7After Jesus had finished all his sayings in the hearing of the people, he entered Capernaum. 2A centurion there had a slave whom he valued highly, and who was ill and close to death. 3When he heard about Jesus, he sent some Jewish elders to him, asking him to come and heal his slave. 4When they came to Jesus, they appealed to him earnestly, saying, “He is worthy of having you do this for him, 5for he loves our people, and it is he who built our synagogue for us.” 6And Jesus went with them, but when he was not far from the house, the centurion sent friends to say to him, “Lord, do not trouble yourself, for I am not worthy to have you come under my roof; 7therefore I did not presume to come to you. But only speak the word, and let my servant be healed. 8For I also am a man set under authority, with soldiers under me; and I say to one, ‘Go,’ and he goes, and to another, ‘Come,’ and he comes, and to my slave, ‘Do this,’ and the slave does it.” 9When Jesus heard this he was amazed at him, and turning to the crowd that followed him, he said, “I tell you, not even in Israel have I found such faith.” 10When those who had been sent returned to the house, they found the slave in good health.
Where is the Spirit of God to be found? In this second week of Pentecost we come across the reading of the Centurion who’s slave is very ill. He is not one of God’s chosen people. He was not born into the right family, or wore the right clothes and did not belong to the right Nation to even be cared for by God. Yet is this the reality of it? He also is the person who helped build the temple and the Elders had enough respect for him to advocate on his behalf. (they don’t seem to be speaking out of fear but a genuine love for him) But it wasn’t this that impressed Jesus.. It was the humble acknowledgement of who he was in relation to God and his deep understanding of faith and how Jesus came to have what he had that impressed Jesus most.. He could see that Jesus had what he had because of God, and he understood how powerful it was.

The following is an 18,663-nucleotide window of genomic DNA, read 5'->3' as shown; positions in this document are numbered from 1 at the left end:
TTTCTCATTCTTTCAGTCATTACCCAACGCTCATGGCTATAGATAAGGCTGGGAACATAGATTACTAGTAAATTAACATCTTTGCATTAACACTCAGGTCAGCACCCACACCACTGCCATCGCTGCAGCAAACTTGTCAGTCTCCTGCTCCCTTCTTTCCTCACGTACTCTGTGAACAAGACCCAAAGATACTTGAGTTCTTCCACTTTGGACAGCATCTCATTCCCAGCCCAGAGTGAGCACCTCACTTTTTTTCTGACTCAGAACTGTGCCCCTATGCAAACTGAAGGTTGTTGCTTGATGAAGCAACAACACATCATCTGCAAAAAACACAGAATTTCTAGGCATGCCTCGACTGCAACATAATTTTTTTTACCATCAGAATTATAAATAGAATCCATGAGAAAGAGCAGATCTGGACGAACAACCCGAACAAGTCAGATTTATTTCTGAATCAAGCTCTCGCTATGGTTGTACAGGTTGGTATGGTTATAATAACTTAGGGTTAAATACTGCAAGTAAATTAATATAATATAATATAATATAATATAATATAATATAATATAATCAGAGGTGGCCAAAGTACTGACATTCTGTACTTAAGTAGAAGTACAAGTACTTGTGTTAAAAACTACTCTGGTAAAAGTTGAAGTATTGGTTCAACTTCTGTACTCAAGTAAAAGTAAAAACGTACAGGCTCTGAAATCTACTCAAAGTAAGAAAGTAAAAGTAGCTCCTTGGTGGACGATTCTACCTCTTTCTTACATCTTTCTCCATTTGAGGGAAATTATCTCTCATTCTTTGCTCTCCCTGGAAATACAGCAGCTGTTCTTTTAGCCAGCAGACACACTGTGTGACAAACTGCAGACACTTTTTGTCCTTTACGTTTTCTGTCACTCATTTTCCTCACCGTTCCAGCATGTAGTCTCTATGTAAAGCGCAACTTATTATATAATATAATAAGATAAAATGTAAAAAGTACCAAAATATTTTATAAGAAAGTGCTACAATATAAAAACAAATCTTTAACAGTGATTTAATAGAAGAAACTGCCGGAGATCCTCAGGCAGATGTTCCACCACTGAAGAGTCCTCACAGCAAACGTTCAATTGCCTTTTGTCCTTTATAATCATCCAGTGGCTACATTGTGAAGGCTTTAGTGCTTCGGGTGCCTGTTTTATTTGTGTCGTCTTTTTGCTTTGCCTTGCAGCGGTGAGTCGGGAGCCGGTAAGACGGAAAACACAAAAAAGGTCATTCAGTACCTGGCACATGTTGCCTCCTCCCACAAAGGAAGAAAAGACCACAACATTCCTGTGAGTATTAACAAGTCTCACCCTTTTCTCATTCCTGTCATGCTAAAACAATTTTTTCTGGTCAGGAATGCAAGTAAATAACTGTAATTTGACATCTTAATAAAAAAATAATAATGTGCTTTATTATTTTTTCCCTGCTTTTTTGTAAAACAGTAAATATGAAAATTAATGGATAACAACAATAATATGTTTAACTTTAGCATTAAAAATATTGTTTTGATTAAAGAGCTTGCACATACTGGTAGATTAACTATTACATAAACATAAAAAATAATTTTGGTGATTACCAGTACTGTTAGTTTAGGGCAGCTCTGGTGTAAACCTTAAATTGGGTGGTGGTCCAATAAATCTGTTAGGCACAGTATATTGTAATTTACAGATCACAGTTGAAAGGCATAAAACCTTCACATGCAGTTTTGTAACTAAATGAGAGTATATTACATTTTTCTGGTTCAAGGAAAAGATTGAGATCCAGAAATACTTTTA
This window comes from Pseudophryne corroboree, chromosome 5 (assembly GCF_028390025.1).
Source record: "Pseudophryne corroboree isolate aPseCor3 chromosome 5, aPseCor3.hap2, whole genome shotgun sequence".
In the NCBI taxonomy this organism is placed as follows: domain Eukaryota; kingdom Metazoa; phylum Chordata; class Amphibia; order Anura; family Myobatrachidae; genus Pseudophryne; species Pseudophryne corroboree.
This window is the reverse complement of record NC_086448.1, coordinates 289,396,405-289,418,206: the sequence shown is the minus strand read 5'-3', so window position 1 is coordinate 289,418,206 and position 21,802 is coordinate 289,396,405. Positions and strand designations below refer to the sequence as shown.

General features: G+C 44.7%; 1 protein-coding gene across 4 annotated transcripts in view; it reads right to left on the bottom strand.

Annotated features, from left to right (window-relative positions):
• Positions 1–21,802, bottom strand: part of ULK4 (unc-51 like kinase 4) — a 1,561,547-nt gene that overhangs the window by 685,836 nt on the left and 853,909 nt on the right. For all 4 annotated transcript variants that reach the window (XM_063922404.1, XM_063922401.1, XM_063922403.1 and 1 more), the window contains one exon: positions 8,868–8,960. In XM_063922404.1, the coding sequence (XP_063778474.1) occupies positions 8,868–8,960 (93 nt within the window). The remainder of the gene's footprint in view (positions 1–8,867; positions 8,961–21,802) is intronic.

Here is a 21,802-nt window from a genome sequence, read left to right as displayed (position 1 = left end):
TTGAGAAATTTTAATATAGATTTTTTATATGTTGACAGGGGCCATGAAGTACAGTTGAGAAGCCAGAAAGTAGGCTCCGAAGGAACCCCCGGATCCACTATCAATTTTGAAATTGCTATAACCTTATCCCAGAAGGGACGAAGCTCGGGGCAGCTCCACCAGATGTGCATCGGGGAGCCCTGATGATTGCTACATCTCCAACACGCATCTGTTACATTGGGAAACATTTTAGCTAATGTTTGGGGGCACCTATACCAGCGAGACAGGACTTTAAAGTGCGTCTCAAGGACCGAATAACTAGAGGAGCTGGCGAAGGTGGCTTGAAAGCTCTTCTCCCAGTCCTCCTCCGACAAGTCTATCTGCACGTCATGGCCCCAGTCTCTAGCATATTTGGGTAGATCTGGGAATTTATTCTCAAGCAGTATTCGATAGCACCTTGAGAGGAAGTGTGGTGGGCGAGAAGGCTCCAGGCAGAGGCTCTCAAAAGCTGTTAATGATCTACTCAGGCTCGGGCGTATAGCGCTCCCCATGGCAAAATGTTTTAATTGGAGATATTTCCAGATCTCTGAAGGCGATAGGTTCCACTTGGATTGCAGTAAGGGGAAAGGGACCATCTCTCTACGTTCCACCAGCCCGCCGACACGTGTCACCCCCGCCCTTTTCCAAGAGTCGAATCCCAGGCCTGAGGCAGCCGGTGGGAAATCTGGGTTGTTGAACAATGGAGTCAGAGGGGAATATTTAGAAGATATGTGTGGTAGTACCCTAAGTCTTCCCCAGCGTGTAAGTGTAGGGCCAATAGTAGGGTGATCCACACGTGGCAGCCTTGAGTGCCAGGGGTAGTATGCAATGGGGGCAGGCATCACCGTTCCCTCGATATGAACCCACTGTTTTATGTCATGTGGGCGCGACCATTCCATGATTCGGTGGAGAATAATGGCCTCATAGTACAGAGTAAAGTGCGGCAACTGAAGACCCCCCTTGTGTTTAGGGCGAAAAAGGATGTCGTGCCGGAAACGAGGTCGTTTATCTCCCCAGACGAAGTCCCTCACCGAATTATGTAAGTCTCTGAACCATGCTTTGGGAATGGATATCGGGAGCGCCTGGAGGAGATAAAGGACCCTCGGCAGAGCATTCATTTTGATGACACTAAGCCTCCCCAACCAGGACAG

In doing this work I was thinking about the walls we put up around people. Whether it be to keep people in or keep people out..But these walls mean nothing to God. God was known to this Centurion and gave him a perspective on Jesus that all others missed. I wonder how often our own walls actually stop us from learning more about God because of our belief that it is not possible that God could be here. The Spirit of God came at Pentecost, she came in many different languages, to speak to many different types of people.. I wonder what it would be like if we assumed it was a two-way conversation with God?